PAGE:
Belief in Many Gods: The Origin of Polytheism

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What is the belief in many gods? What were the benefits of polytheism for our ancestors?

Polytheism is the belief in many gods. After the Agricultural Revolution, our ancestors worshipped gods in return for dominance over plants and animals.

We’ll cover the rise of polytheism and how polytheism is inherently tolerant of diversities in race, culture, and lifestyle.

Polytheism‘s Origin

The origin of polytheism, belief in many gods, starts with the Agricultural Revolution.

The Agricultural Revolution led to a religious revolution. In previous, animistic belief systems, man was no better than other animals, plants, and geographical features. For instance, man didn’t consider himself superior to a sheep just because he hunted sheep, just as he wouldn’t consider himself inferior to tigers just because they hunted him.

But when hunter-gatherers became farmers, suddenly man had dominion. Rather than equals in the spiritual realm, sheep and grains became objects farmers owned and protected jealously. Man and his concerns became the center of religious belief. This was polytheism’s origin, and the start of belief in many gods.

While man suddenly had more control over the animal and plant kingdoms than he’d ever had before, his control wasn’t complete. He still had to contend with drought, epidemics, and sickly lambs. He could no longer pray and make offerings to the ewe to have healthy lambs, as he could have in an animate religion, because the ewe was now his property and theoretically under his control. You don’t pray to something less powerful than you are. Man had to find someone or something else to worship, someone to control the things he couldn’t.

Gods originated as a way to solve this problem. The job of gods was to mediate between humans and the rest of the natural world, over which man now wanted control. Humans worshipped gods in return for dominance over plants and animals.

As empires and trade networks grew, the worlds of individuals got larger. Rather than appealing to a few local gods, people now needed a pantheon that could address all the new needs of an expanded world. This was the origination of polytheism, the belief in many gods. Gods usually had distinct personalities and functions. For example, there was a goddess to address infertility, a god to make it rain, and a god to bring luck in war.

Although polytheism came to dominate the religious landscape, animism didn’t disappear. As we’ll see, legacies of animistic belief remain today. What did disappear was the belief that humans were just one among many beings with souls. Polytheism, the belief in many gods, brought man center stage and changed the way we viewed ourselves and our world.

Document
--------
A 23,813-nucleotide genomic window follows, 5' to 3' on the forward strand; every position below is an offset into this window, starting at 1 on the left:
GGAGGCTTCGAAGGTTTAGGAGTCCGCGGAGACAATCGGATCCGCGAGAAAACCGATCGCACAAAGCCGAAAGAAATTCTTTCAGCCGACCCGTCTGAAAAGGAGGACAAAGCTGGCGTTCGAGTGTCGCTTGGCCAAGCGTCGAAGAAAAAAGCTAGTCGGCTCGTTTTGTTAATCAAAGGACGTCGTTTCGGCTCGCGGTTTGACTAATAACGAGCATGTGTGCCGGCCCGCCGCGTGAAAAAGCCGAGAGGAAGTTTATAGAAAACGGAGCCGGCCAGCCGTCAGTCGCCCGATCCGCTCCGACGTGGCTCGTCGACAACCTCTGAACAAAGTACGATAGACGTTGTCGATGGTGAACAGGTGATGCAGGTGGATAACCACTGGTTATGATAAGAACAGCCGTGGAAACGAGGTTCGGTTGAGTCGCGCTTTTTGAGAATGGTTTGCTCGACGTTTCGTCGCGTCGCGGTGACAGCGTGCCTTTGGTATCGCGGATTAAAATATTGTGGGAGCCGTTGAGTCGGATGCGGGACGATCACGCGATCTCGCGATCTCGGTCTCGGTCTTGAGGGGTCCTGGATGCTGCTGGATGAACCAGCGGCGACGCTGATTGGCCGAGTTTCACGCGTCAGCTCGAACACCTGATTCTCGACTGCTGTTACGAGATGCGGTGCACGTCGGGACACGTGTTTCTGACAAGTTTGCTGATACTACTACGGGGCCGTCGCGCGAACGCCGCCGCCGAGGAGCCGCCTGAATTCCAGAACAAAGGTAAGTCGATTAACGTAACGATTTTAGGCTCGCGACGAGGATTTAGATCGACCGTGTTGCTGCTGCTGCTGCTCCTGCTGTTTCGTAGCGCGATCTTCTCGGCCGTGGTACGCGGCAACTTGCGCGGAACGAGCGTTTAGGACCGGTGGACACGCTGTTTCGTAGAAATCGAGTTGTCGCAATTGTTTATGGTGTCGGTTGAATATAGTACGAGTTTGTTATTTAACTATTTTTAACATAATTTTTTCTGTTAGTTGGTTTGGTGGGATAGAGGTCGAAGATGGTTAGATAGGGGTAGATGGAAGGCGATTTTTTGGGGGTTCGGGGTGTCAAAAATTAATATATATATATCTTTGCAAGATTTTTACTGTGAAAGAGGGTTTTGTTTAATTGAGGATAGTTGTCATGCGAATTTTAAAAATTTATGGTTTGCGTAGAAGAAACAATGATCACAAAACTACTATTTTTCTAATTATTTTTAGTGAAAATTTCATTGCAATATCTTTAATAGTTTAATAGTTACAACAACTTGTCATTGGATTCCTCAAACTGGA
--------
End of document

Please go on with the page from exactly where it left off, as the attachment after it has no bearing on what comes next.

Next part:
The Inherent Tolerance of Polytheism 

Although it may have downgraded the status of plants and fellow animals, polytheism was remarkably tolerant of other religions, a feature we don’t see as often with monotheistic religions, which promote belief in a single god. The belief in many gods allowed polytheism to function differently than monotheistic religions.

Polytheism’s plurality of gods made it tolerant by nature. Since they already believed in the existence of many gods, it wasn’t difficult for people to believe that another god existed and was effective at meeting the needs of another group of people.

Rulers of polytheistic empires didn’t try to convert their conquered subjects. For example, the Egyptians, Romans, and Aztecs asked that their new subjects respect their gods (since these gods were the foundation of the empire, holding up the imaginary social order), but they allowed them to continue worshipping their local gods as well. In some cases, the rulers added gods of conquered peoples to their own pantheon. For example, the Romans adopted the goddess Cybele from Anatolia, and the goddess Isis from Egypt. Their belief in many gods made it easy to accept and incorporate other gods and goddesses.

Belief in Many Gods: The Origin of Polytheism

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Amanda Penn

Amanda Penn is a writer and reading specialist. She’s published dozens of articles and book reviews spanning a wide range of topics, including health, relationships, psychology, science, and much more. Amanda was a Fulbright Scholar and has taught in schools in the US and South Africa. Amanda received her Master's Degree in Education from the University of Pennsylvania.

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